A174023


The number of primes between prime(n)# and prime(n)# + prime(n)^2.


1



2, 3, 6, 9, 17, 18, 20, 28, 25, 30, 41, 46, 41, 53, 56, 73, 62, 66, 81, 93, 85, 84, 89, 97, 101, 127, 121, 122, 119, 128, 150, 141, 144, 152, 150, 143, 174, 203, 197, 195, 196, 194, 213, 213, 218, 223, 230, 235, 249, 258, 256, 244, 264, 262, 274, 275, 278, 295
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OFFSET

1,1


COMMENTS

Here prime(n)# denotes the product of the first n primes, A002110(n). This sequence provides numerical evidence that the smallest prime p greater than prime(n)#+1 is a prime distance from prime(n)#; that is, pprime(n)# is a prime number, as shown in the sequence of Fortunate numbers, A005235. For pprime(n)# to be a composite number, p would have to be greater than prime(n)#+prime(n)^2, which would imply that a(n)=0.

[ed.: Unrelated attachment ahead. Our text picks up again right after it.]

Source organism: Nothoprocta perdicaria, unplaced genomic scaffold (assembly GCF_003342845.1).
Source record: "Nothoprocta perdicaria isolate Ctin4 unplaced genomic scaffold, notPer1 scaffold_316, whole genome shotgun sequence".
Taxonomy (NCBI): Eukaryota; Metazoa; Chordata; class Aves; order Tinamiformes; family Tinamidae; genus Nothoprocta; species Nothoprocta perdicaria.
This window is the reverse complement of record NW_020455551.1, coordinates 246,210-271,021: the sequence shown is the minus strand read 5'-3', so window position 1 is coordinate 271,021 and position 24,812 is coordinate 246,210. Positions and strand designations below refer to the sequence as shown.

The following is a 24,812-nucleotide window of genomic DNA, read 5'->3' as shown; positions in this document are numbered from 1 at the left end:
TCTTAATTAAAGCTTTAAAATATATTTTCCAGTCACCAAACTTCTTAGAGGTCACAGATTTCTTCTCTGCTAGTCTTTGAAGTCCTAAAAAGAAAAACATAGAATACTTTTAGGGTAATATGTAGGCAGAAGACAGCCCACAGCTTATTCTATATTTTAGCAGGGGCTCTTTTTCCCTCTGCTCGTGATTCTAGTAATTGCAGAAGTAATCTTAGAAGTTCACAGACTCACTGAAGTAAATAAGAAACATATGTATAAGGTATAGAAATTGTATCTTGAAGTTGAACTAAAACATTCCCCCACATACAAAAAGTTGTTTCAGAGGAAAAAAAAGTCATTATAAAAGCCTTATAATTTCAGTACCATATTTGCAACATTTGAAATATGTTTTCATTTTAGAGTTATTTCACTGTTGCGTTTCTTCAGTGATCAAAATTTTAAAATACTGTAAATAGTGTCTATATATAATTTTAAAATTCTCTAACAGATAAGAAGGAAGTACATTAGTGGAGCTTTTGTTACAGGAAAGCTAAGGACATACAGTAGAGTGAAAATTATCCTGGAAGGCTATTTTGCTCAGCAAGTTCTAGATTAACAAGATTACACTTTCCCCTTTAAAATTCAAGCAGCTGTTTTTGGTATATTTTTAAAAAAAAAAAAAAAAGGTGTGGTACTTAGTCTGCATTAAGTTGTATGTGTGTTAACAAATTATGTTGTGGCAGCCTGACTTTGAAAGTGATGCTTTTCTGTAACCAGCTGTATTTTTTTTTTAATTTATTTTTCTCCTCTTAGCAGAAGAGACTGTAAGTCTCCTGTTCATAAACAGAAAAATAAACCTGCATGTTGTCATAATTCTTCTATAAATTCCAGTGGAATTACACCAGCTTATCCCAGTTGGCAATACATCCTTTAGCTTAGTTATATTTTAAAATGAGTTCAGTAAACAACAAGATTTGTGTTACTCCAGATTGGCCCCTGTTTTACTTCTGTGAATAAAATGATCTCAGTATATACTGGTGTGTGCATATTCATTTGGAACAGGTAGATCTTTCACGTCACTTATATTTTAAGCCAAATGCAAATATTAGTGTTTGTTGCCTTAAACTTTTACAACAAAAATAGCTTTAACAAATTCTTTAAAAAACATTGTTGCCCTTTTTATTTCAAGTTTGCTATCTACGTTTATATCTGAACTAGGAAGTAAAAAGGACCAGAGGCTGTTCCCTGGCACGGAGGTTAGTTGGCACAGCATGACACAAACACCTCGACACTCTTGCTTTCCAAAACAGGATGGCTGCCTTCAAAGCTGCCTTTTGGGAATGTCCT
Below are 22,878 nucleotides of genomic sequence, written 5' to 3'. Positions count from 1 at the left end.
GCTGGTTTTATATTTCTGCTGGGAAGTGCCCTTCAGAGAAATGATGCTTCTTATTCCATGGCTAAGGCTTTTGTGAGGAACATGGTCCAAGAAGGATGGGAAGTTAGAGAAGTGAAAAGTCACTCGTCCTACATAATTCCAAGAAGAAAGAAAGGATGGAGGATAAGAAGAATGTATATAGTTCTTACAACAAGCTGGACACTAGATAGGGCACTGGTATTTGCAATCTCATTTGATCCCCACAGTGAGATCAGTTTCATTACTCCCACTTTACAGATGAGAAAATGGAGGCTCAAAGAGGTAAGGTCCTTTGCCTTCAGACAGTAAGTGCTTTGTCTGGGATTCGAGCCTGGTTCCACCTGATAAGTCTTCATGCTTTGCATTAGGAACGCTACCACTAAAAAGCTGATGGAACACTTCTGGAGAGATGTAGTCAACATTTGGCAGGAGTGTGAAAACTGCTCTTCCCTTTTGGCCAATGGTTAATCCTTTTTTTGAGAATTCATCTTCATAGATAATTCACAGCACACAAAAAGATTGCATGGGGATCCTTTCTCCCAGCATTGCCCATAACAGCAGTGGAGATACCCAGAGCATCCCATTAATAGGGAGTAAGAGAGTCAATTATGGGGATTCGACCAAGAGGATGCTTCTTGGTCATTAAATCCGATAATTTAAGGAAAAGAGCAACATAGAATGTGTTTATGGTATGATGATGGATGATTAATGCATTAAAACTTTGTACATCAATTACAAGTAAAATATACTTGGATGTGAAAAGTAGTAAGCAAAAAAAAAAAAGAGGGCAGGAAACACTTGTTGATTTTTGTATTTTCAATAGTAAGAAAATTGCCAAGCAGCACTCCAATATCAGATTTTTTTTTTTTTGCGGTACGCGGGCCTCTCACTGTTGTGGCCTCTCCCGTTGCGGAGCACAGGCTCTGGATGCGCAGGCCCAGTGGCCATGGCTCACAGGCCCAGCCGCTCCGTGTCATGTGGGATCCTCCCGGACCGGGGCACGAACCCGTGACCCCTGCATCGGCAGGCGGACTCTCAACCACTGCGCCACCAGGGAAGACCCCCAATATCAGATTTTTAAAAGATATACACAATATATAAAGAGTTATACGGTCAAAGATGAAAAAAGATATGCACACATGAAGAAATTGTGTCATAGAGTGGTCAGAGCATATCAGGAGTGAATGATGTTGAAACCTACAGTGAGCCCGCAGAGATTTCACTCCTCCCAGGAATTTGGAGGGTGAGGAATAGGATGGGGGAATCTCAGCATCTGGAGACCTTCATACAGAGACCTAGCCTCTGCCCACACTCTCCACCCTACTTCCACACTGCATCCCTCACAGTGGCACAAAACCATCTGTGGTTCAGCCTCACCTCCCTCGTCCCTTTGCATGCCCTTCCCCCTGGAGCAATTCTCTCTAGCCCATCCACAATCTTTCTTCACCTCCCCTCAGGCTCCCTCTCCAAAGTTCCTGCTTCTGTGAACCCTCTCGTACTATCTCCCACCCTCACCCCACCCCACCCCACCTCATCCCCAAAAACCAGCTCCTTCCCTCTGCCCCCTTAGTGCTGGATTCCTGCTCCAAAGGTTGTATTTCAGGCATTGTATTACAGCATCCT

LINKS

T. D. Noe, Table of n, a(n) for n=1..100


EXAMPLE

For 3, the second prime, 3# is 6 and 3#+3^2 is 15. There are 3 primes between 6 and 15: 7, 11, and 13. Hence a(2)=3.


MATHEMATICA

Table[p=Prime[n]; prod=prod*p; Length[Select[Range[prod+1, prod+p^21], PrimeQ]], {n, 50}]


CROSSREFS

Sequence in context: A114702 A026768 A068604 * A014868 A029463 A018721
Adjacent sequences: A174020 A174021 A174022 * A174024 A174025 A174026


KEYWORD

nonn


AUTHOR

T. D. Noe, Mar 12 2010


STATUS

approved